The mayor of Roanoke, Virginia, has been criticised for saying President Franklin Roosevelt's decision to place Japanese Americans in internment camps during World War II justifies a ban on Syrian refugees entering the US.
In a statement, David Bowers said Roosevelt's decision to incarcerate more than 110,000 Japanese Americans in wartime was a necessary evil to safeguard American lives. He called on the resettlement of Syrian refugees in the city to be suspended, saying the threat to the US from the Islamic State (Isis) militant group "is just as real and serious as that from our enemies then".
Bowers's remarks sparked criticism from his own council members, who described it as "irrational" and "narcissistic".
"He did not even bother to inform us, much less to consult us... before issuing such a statement," city council member Bill Bestpitch was quoted as saying by local media.
At least 26 US states have said they will not accept refugees fleeing war in Syria in the wake of the deadly terror attacks in Paris on 13 November, but Virginia Governor Terry McAuliffe has insisted that the state will remain open to refugees.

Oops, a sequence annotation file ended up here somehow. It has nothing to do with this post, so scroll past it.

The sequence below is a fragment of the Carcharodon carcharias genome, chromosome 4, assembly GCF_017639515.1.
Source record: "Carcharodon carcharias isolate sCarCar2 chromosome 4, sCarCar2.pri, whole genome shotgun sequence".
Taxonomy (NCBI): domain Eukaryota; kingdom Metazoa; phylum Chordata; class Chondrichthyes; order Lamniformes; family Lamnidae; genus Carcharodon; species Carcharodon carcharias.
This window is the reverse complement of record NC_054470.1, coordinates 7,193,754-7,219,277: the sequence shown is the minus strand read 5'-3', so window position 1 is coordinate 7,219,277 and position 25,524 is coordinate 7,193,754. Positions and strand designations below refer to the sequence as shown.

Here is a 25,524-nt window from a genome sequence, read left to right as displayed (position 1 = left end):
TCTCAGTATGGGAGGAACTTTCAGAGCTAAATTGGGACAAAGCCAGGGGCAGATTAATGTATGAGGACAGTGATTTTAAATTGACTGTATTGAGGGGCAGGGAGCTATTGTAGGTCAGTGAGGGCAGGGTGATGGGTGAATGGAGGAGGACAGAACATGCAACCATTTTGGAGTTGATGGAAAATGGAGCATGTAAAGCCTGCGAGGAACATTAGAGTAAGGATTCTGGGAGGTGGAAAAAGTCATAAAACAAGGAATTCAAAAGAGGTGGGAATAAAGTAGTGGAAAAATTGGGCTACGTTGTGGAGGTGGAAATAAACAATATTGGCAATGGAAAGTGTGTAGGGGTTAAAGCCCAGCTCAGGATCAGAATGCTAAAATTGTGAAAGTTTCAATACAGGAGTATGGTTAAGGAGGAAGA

"Since the recent terrorist bombing of the Russian airliner, the attacks in Paris and now with the murderous threats to our nation's capital, I am convinced that it is presently imprudent to assist in the relocation of Syrian refugees to our part of Virginia," Bowers, a Democrat, said.
"I'm reminded that President Franklin D Roosevelt felt compelled to sequester Japanese foreign nationals after the bombing of Pearl Harbor, and it appears that the threat of harm to America from Isis now is just as real and serious as that from our enemies then.
"I'm requesting that all Roanoke Valley governments and non-governmental agencies suspend and delay any further Syrian refugee assistance until these serious hostilities and atrocities end, or at the very least until regarded as under control by US authorities, and normalcy is restored."
The forceful relocation and internment of Japanese Americans is widely considered an ignominious episode in US history.
In 1988, President Ronald Reagan's administration apologised for the incarcerations and paid out reparations to camp survivors, saying they were fuelled by "race prejudice, war hysteria and a failure of political leadership".
President Barack Obama has pledged to take in 10,000 Syrian refugees by the end of 2016. By law, state governors cannot refuse to accept refugees as the resettlement programme is federally funded.